Helicopter initiation course


Duration: 1 day
Price: To consult
Request more information


Expand your knowledge of helicopter piloting and fly a Robinson R22 helicopter for 30 minutes.

Course Description

He Flight initiation course It is training to enter the world of helicopter flight. The progressive technical improvement and functional capabilities have been increasing the areas of use of the helicopter, and it is already a present reality in our society, but flying with them is an unknown activity for many.

At Helipistas SL, we have been training pilots for more than 10 years and, taking advantage of our experience, we have created an introductory flight course that combines glamor with adventure and technique.

Course duration

He Flight initiation course It lasts 1 day, where 1 hour will be dedicated to theoretical helicopter piloting instruction, a knowledge test, 30-minute ground flight instruction and 30-minute helicopter piloting.

Course structure

  • Arrival at the Ullastrell heliport
  • Visit to the hangars
  • First contact with the instructor
  • Accommodation in the pilot classroom
  • 60-minute helicopter piloting theory instruction
  • Knowledge test
  • 30 minute ground flight instruction
  • Helicopter piloting lasting 30 minutes
  • Diploma delivery


Knowledge test of theoretical helicopter piloting instruction.

Requirements to take the course

Being over 18 years.



How does a helicopter fly?

The aerodynamics of the helicopter are much more complex than that of the airplane. The difference is that in the first the blades (equivalent to the wings of the airplane) rotate to provide the lift that keeps the helicopter in the air and, depending on the flight conditions, the lift of each blade varies greatly. For example , in a two-blade helicopter (rotor rotating left) that is flying at 50 Kts., the lift of the blade that is 90o to the right of the nose adds up to these 50 Kts. at its rotation speed, so its lift will be maximum. On the contrary, the opposite blade subtracts the 50 Kts. at its speed, its lift being minimum. To avoid this large difference in lift, which would cause the helicopter to overturn, a mechanism is used that automatically reduces the angle of the advancing blade and increases that of the retreating one.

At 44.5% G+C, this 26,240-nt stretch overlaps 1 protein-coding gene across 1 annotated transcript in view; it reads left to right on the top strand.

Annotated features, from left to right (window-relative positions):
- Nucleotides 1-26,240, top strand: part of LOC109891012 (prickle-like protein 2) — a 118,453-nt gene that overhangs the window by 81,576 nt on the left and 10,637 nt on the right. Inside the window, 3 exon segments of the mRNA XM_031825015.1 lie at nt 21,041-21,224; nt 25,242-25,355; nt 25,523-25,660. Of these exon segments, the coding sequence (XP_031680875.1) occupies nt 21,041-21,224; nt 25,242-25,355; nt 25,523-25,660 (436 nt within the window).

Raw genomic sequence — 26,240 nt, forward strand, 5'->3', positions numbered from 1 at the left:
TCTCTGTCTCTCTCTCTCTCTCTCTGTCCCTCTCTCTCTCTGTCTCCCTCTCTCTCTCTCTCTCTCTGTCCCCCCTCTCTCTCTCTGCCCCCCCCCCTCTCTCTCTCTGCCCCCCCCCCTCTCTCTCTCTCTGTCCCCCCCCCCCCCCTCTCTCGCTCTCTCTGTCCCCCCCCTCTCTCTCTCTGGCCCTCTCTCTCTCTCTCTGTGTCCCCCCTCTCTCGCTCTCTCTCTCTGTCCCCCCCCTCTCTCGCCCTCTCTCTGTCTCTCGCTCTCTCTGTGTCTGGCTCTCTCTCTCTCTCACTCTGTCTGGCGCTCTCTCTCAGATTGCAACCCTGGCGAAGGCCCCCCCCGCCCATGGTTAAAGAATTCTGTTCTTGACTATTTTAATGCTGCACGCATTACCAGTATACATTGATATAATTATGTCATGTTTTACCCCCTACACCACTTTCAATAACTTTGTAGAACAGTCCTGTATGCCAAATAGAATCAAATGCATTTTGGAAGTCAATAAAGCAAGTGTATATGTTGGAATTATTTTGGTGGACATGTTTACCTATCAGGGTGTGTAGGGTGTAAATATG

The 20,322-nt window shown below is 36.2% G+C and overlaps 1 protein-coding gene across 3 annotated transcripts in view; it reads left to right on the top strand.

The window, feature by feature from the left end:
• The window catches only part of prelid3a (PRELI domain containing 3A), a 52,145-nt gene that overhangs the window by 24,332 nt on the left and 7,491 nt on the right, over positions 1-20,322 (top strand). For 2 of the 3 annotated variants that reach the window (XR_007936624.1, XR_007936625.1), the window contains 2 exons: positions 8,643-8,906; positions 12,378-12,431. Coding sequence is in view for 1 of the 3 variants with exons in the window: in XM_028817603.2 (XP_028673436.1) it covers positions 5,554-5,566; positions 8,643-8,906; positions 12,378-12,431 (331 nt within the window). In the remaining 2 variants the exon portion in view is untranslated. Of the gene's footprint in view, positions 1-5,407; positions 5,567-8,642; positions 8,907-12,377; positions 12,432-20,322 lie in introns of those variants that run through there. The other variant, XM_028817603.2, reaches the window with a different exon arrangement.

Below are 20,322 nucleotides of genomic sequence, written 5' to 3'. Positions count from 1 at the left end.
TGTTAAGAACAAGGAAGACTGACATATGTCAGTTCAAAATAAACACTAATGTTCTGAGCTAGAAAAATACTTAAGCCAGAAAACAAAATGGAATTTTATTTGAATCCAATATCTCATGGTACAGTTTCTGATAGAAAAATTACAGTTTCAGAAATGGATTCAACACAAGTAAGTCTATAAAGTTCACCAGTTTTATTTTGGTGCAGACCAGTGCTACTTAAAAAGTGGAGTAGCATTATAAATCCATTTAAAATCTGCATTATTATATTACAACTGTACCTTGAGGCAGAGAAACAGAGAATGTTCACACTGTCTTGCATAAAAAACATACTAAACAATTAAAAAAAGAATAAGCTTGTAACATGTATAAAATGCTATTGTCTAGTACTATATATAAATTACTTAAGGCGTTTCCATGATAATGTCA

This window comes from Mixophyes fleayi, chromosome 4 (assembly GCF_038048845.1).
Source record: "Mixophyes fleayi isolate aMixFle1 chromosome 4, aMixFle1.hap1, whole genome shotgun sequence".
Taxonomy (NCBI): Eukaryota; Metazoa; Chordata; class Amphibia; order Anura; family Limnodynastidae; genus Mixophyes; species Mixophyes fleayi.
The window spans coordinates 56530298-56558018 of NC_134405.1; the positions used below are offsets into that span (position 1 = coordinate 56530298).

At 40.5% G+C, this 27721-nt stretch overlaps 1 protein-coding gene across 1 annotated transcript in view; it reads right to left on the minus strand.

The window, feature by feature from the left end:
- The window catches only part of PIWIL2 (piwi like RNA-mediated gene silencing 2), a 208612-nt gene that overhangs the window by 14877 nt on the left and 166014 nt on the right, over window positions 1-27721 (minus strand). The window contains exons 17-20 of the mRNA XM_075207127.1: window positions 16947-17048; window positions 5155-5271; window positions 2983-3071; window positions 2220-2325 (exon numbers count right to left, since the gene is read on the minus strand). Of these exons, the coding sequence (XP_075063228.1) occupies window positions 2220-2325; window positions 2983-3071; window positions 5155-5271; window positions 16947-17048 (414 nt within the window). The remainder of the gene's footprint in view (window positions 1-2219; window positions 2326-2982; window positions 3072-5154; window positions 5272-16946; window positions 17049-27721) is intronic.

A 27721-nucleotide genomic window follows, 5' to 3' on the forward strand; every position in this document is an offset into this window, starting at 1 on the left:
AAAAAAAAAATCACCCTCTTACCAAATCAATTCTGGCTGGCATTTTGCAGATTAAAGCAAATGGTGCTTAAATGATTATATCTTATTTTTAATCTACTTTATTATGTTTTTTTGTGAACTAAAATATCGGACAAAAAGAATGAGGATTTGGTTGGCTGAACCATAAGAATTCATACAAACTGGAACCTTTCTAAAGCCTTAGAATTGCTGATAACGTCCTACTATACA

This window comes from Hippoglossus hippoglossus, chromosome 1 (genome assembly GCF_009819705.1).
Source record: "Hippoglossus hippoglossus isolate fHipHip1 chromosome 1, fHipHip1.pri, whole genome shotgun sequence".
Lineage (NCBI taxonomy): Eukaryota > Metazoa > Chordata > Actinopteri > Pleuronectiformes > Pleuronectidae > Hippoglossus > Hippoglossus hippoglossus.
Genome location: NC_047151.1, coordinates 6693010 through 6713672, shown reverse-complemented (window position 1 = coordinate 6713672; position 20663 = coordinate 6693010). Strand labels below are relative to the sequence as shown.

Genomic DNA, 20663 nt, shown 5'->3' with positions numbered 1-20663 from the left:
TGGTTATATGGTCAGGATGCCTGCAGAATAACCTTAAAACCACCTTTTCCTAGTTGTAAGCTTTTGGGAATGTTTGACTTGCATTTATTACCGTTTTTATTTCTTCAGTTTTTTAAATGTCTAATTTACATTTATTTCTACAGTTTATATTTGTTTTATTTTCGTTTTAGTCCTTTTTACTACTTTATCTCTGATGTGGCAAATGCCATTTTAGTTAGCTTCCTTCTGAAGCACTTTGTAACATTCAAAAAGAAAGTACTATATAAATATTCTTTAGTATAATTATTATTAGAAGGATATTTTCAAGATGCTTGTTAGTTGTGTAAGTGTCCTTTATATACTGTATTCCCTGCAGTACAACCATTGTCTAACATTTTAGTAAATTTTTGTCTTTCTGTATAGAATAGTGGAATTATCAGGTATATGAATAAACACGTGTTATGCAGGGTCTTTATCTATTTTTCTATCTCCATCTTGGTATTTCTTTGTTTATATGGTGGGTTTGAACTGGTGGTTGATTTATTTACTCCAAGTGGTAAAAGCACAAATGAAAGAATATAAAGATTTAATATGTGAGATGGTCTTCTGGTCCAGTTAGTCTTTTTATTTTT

In addition to the above, there are additional problems, such as the reaction torque caused by the rotation of the main rotor (which is why the tail rotor is also called anti-torque). If the main rotor rotates to the left, the helicopter fuselage tends to rotate to the right, the more so the greater the power applied to the rotor. Operating the tail rotor with the pedals counteracts this rotation, but each time the power is changed, the position of the pedals must be changed.

Most modern helicopters have an automatic system to combine pedal control with collective control (power applied to the main rotor).

The helicopter has three different controls: the cyclic one, which controls the inclination (left and right) and the pitch (nose down and up), varying the plane of rotation of the main rotor; the collective, which controls the power (the angle of the main rotor blades) to go up and down and the pedals, which control turning left and right by varying the angle of the tail rotor blades. In addition, there is control of the engine or engines, generally automatic, although some are manual.

To date, an effective system has not been achieved that allows launching from a helicopter as is done from a fighter plane, with an ejection seat. (The Kamov Ka-50 military helicopter has this system incorporated). In reality, the parachute is the helicopter itself, and more specifically the main rotor.

Unfortunately, the helicopter cannot glide, but rather "controlled fall." The maneuver called autorotation allows you to land with the engine stopped or without power applied to the rotors due to the entry into operation of a system similar to that of bicycles (when you stop pedaling, the rear wheel continues rotating) called freewheel. This system allows the main rotor (and the tail rotor associated with it) to rotate in the same way that a windmill does due to the flow of air from bottom to top as the helicopter descends.